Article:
To reclaim some of its old glory and keep up with social networking startups, AOL is opening up its AIM instant messaging service with the latest versions of its chat software and mobile applications today.
The AIM team demonstrated the new apps today at the TechCrunch50 conference in San Francisco. The iPhone app should be live in the App Store today, and the other chat products should be available. on Sept. 22.
The company is honing in on the mobile market, building apps that meant to rival SMS text messaging technology on a smartphone. It’s also pivoting away being a chat-only client by integrating two-way communication with Facebook and Twitter — meaning you can update your status from AIM or even use AOL to read your feeds of tweets and friend updates.
“My goal is to make AIM and ICQ better known for their mobile apps than their desktop ones,” said David Liu, AOL’s senior vice president of AOL People Networks. “We believe that’s where the ultimate endgame is going to be.”
Although the app can’t run in the background on the iPhone, Liu said push notification could help AIM mimic the feel of text messaging.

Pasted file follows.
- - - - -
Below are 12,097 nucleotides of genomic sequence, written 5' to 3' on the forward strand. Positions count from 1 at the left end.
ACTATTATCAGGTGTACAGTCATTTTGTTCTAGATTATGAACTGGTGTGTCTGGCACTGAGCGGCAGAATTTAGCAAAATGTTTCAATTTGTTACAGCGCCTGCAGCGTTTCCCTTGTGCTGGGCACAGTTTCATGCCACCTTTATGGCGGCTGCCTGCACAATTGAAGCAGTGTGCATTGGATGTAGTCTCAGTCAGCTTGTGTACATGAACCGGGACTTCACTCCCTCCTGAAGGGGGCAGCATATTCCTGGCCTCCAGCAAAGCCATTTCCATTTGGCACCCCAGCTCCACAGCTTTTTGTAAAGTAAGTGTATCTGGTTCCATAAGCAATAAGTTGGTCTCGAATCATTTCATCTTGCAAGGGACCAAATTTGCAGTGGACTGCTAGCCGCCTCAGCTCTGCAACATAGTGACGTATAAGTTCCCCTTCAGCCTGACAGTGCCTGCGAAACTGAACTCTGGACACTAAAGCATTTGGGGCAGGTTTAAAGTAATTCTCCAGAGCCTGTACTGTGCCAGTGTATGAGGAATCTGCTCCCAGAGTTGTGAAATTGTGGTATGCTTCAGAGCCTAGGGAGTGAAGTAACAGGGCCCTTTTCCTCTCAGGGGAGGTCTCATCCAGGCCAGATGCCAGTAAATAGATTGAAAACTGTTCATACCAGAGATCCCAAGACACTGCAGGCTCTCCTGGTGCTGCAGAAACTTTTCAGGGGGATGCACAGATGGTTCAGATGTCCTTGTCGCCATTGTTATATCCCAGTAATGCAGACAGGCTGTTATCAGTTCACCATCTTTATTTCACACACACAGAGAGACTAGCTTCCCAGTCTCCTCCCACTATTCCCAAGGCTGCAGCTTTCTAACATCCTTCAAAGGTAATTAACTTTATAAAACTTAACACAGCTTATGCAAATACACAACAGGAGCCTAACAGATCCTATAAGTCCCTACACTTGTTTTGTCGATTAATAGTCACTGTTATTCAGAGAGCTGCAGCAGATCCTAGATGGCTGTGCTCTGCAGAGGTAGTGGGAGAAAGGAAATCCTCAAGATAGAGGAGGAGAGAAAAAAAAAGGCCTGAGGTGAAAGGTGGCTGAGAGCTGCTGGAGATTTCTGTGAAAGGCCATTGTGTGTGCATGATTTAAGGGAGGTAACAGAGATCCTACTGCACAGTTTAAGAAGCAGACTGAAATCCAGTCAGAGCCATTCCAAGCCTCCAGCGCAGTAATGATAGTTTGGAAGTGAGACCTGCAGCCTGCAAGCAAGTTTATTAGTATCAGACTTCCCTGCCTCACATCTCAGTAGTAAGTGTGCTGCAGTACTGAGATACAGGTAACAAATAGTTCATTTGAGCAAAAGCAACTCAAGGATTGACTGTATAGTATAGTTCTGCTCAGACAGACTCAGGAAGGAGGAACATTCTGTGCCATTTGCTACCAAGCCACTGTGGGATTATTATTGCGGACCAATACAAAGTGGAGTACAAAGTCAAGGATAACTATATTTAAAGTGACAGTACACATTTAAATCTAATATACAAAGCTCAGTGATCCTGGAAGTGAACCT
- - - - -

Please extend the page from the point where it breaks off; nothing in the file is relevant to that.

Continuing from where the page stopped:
AIM has to fight back after both Facebook chat, Google Talk, Meebo and Adium wrestled users away, bringing its base to around 21 million active monthly users. At the same time, other types of communication have flourished on the web. Twitter’s explosive growth has demonstrated that AIM can no longer just think about live, one-to-one communication. It has to incorporate public, one-to-many forms as well.
“Our blueprint for the lifestream is the most aggressive and open one out there — we’re thinking about how can we make this more inclusive and deeper,” Liu said.
AIM has been playing around with different ways to integrate with other websites and show a lifestream of your friends’ updates for a while now.